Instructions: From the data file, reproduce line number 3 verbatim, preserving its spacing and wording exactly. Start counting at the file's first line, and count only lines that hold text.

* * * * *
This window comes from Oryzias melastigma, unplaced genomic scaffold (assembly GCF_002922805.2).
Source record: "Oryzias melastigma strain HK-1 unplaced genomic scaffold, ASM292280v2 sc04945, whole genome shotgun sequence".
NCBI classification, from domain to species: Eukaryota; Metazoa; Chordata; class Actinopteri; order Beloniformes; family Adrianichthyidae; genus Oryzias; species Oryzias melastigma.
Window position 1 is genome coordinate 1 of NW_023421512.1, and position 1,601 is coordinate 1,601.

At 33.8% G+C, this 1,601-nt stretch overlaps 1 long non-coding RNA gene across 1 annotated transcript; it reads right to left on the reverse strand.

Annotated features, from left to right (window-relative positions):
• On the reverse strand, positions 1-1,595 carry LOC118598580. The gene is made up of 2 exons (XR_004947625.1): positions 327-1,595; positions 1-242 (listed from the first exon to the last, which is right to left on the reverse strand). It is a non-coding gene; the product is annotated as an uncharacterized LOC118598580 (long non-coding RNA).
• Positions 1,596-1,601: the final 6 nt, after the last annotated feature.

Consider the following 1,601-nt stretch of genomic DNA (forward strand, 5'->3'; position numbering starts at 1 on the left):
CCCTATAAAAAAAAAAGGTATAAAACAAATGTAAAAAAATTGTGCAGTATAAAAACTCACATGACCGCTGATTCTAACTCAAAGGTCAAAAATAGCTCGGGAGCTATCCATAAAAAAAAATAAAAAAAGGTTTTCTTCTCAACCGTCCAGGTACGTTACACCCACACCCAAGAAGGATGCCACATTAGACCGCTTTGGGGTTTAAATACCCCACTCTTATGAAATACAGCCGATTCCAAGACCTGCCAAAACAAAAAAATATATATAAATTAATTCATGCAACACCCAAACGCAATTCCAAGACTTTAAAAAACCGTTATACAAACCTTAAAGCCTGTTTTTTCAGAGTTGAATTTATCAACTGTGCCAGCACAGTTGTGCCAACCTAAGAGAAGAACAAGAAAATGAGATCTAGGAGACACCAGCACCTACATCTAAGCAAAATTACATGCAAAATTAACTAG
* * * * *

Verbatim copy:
NCBI classification, from domain to species: Eukaryota; Metazoa; Chordata; class Actinopteri; order Beloniformes; family Adrianichthyidae; genus Oryzias; species Oryzias melastigma.